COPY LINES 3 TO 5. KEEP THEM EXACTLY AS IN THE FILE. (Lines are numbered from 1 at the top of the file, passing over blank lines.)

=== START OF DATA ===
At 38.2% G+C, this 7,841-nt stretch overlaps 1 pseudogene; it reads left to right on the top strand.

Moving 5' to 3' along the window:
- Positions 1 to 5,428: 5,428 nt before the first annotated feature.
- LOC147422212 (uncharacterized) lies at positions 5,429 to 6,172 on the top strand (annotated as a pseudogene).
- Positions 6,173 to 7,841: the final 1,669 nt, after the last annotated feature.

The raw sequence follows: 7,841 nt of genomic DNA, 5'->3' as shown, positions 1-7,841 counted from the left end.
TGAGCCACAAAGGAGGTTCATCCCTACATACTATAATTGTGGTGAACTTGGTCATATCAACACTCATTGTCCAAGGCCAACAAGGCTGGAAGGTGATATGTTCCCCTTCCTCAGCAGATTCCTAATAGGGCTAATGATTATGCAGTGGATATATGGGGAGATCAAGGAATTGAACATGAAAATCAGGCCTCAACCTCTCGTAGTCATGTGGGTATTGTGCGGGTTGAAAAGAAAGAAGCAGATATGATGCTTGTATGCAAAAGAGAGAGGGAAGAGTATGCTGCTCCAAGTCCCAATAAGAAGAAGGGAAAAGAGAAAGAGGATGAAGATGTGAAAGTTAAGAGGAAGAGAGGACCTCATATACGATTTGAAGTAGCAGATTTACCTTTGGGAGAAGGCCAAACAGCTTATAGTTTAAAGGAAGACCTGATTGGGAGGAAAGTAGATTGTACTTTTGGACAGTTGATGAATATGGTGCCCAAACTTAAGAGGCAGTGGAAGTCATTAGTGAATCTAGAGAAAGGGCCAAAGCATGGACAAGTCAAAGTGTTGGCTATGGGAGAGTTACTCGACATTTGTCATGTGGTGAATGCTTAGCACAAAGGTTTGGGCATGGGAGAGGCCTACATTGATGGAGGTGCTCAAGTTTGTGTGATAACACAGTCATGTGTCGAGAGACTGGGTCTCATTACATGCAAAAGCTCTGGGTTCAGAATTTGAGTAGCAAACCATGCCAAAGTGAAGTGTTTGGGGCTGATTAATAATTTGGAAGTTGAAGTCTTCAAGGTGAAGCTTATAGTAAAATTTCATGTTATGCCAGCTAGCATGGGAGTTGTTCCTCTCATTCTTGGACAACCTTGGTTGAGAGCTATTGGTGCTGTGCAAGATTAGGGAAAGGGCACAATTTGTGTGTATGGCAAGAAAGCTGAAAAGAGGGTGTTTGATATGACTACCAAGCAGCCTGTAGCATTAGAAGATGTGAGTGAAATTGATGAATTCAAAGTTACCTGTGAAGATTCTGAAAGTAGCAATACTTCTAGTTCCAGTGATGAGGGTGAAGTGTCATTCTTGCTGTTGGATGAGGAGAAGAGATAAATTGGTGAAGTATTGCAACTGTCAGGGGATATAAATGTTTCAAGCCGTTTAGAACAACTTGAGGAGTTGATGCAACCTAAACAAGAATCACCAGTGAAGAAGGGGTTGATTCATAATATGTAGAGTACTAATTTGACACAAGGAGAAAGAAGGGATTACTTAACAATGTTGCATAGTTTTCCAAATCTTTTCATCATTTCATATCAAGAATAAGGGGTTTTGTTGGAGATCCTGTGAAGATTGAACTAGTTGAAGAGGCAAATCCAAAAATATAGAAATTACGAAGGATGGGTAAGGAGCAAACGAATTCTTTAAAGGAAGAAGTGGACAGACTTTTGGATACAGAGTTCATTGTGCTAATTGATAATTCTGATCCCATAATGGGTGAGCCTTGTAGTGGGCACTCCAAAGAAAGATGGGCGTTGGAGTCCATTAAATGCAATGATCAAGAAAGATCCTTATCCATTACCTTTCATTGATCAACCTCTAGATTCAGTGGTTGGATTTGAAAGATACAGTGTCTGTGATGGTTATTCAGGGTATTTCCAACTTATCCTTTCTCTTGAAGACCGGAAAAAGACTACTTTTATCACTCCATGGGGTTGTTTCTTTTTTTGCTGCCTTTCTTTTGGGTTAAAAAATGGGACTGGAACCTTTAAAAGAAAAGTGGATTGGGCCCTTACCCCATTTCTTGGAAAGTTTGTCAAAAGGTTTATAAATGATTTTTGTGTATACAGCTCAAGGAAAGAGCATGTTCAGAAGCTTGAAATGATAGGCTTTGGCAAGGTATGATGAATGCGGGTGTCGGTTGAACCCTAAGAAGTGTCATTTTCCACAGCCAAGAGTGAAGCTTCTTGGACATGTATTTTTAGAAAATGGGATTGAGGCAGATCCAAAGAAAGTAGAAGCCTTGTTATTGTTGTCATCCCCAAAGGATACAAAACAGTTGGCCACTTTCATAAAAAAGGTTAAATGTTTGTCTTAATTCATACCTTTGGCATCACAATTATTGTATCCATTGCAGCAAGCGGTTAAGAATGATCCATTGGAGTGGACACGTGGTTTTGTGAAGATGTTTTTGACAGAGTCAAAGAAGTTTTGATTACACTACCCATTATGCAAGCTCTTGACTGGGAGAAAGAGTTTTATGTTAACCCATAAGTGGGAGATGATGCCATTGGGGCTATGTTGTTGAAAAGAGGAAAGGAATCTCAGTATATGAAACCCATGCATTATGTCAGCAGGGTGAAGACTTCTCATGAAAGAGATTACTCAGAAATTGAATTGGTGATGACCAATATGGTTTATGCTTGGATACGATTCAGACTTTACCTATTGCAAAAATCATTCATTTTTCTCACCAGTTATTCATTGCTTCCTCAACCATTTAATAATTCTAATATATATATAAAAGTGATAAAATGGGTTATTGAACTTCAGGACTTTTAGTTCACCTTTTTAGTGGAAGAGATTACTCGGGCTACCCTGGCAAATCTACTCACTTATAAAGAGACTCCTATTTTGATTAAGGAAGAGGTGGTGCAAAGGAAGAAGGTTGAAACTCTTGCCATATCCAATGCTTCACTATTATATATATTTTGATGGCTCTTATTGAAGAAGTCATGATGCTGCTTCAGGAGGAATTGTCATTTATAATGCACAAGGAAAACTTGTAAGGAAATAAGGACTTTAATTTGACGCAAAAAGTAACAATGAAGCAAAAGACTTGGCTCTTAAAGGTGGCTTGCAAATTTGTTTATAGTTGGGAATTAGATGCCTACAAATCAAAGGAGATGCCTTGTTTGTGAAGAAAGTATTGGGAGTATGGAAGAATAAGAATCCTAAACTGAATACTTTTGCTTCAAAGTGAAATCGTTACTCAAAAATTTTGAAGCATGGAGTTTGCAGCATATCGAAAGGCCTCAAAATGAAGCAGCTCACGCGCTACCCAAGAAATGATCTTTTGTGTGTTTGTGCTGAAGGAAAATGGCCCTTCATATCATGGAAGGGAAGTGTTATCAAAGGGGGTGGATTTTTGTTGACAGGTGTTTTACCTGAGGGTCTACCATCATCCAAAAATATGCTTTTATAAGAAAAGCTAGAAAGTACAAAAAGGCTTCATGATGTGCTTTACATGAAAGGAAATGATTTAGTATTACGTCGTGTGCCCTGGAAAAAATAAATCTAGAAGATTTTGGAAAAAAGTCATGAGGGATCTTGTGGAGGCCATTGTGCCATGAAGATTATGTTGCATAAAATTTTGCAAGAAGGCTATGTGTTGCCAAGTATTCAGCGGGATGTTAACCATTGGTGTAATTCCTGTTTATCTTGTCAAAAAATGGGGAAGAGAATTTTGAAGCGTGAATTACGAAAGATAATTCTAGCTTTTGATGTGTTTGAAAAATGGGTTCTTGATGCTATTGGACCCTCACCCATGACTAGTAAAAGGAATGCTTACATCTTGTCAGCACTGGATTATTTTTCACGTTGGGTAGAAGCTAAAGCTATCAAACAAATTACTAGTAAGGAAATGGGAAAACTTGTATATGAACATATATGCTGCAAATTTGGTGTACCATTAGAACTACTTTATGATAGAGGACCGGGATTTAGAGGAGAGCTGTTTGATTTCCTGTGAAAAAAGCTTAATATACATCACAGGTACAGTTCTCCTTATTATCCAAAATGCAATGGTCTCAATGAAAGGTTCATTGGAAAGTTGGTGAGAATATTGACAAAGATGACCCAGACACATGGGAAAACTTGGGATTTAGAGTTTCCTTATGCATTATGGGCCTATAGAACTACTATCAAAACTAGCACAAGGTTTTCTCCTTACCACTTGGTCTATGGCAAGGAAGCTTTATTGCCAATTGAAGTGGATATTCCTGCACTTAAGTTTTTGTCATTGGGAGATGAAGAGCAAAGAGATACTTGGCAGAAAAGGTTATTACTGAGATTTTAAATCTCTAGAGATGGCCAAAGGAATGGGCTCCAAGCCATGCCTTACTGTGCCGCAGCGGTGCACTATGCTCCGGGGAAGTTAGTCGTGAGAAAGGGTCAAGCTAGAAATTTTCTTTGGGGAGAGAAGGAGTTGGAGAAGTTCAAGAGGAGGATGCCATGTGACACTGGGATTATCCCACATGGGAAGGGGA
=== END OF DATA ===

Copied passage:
- Positions 1 to 5,428: 5,428 nt before the first annotated feature.
- LOC147422212 (uncharacterized) lies at positions 5,429 to 6,172 on the top strand (annotated as a pseudogene).
- Positions 6,173 to 7,841: the final 1,669 nt, after the last annotated feature.